The chant (mele) is typically accompanied by an ipu heke (a double gourd) and/or pahu (sharkskin covered drum). Some dances require dancers to utilize hula implements such as an ipu (single gourd), ʻiliʻili (waterworn lava stone castanets),ʻuliʻuli (feathered gourd rattles), pu`ʻli (split bamboo sticks) or kalaʻau (rhythm sticks). The older, formal kind of hula is called kahiko, while the modern version is ʻauana. There are also religious chants called ʻoli; when accompanied by dancing and drums, it is called mele hula pahu.

In the pre-contact Hawaiian language, the word mele referred to any kind of poetic expression, though it now translates as song. The two kinds of Hawaiian chanting were mele oli and mele hula. The first were a cappella individual songs, while the latter were accompanied dance music performed by a group. The chanters were known as haku mele and were highly trained composers and performers. Some kinds of chants express emotions like angst and affection, or request a favor from another person. Other chants are for specific purposes like naming, (mele inoa), prayer (mele pule), surfing (mele he'e nalu) and genealogical recitations (mele koihonua). Mele chants were governed by strict rules, and were performed in a number of styles include the rapid kepakepa and the enunciate koihonua. (Source: wikipedia)

Wow ...! What a wonderful music this is. I could easily imagine Hawaii and being there. Really I enjoyed this music.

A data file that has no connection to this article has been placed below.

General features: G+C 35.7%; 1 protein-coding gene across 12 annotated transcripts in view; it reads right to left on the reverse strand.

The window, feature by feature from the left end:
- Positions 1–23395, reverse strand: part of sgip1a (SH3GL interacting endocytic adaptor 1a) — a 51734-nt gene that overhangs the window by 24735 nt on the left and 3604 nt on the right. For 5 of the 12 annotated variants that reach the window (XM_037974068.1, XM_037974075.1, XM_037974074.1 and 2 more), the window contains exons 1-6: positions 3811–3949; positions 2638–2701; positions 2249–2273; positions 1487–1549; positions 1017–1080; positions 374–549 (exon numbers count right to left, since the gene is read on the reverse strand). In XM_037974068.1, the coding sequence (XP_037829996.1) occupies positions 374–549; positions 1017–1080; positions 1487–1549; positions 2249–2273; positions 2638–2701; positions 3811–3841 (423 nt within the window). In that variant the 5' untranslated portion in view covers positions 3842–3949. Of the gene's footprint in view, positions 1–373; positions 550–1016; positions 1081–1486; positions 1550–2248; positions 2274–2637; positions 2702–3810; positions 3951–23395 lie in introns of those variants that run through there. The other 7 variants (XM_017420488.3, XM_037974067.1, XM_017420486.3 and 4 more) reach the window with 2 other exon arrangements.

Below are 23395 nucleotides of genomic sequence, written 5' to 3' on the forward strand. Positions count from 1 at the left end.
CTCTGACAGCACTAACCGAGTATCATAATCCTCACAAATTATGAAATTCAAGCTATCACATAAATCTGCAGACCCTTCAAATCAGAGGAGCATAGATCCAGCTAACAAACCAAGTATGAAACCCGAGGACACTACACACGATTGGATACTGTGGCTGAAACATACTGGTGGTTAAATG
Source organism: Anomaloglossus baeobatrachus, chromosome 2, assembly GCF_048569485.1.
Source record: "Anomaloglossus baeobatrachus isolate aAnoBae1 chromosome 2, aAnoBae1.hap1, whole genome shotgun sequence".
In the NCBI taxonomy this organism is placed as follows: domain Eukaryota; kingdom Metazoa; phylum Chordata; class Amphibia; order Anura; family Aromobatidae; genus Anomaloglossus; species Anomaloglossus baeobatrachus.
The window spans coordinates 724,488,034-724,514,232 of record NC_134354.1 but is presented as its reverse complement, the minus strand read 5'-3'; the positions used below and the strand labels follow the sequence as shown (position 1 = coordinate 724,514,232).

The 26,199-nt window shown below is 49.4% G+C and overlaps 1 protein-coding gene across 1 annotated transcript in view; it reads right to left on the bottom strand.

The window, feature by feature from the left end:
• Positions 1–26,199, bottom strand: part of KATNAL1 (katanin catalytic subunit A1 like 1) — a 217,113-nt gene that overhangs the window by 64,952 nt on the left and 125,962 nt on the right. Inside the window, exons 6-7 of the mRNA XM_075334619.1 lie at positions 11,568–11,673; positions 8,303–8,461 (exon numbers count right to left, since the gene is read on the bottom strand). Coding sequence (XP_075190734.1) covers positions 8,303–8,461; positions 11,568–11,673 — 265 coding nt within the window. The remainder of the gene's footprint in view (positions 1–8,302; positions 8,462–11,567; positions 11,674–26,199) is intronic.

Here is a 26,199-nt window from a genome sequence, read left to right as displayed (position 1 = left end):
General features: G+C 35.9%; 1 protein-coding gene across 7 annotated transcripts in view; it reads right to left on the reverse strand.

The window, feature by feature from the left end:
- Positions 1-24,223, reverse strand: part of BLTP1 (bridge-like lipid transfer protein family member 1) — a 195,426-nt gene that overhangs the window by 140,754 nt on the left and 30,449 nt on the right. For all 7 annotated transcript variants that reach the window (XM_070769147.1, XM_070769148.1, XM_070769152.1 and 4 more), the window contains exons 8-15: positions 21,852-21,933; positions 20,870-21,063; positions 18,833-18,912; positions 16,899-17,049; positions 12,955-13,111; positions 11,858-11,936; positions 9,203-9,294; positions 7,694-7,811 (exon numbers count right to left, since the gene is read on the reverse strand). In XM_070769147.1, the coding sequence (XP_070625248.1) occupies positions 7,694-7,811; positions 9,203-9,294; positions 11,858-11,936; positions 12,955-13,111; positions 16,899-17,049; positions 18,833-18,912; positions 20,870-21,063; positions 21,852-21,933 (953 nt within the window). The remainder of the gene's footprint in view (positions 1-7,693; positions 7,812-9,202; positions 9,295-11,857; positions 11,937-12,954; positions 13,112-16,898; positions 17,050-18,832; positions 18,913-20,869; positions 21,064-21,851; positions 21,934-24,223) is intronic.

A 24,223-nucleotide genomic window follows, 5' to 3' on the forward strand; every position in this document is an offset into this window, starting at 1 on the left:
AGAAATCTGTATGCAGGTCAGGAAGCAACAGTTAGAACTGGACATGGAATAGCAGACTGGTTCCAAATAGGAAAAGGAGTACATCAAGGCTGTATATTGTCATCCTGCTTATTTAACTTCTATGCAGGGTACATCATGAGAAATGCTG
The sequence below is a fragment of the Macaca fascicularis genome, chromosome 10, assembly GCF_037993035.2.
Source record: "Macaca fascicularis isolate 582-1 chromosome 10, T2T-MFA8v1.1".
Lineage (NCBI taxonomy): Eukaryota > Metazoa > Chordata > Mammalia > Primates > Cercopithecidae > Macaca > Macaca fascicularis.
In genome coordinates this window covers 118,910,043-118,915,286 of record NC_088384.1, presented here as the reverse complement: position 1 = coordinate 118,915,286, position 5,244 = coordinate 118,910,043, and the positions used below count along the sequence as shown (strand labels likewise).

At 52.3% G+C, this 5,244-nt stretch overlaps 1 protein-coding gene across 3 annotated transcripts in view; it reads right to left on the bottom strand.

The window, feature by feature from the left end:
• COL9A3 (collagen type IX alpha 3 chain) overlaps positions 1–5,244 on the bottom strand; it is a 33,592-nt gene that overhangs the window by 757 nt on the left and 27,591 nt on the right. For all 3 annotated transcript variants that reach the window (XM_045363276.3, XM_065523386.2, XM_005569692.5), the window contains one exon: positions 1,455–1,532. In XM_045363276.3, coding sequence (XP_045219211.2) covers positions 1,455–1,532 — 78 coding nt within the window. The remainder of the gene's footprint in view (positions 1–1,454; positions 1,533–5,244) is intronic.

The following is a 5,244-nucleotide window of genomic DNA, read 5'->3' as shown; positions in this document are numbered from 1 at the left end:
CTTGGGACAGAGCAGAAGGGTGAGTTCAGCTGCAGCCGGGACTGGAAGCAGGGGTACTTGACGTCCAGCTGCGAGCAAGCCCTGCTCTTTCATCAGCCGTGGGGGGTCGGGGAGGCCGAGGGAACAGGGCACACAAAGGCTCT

while volcanoes erupt
mele pule

© Chèvrefeuille

Well ... I am a little bit late with this episode, but ... I think you don't have a problem with that.

This episode is NOW OPEN for your submissions and will remain open until September 2nd at noon (CEST). I will try to publish our new episode later on.

Friday, August 24, 2018

Carpe Diem Extra August 24th 2018: New E-Book?

Dear Haijin, visitors and travelers,

As you have noticed already I have published a new weekend meditation "Carpe Diem Quest For A New Masterpiece" and maybe you have read the first episode of this feature by clicking on the given link. Than maybe you have read that I would love to create a new exclusive CDHK E-book with your masterpieces. According to our publishing policy (which you can find at the bottom of our Kai) I have the right to use your work for our exclusive CDHK series of E-books, but .... of course I find it necessary to ask your permission to use your work for this new exclusive CDHK E-book. Of course I will give the credits of your work as I always do.